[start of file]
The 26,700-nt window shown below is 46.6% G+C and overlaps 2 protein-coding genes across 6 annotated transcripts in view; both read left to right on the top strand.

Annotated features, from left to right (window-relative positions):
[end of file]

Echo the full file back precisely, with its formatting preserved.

The 26,700-nt window shown below is 46.6% G+C and overlaps 2 protein-coding genes across 6 annotated transcripts in view; both read left to right on the top strand.

Annotated features, from left to right (window-relative positions):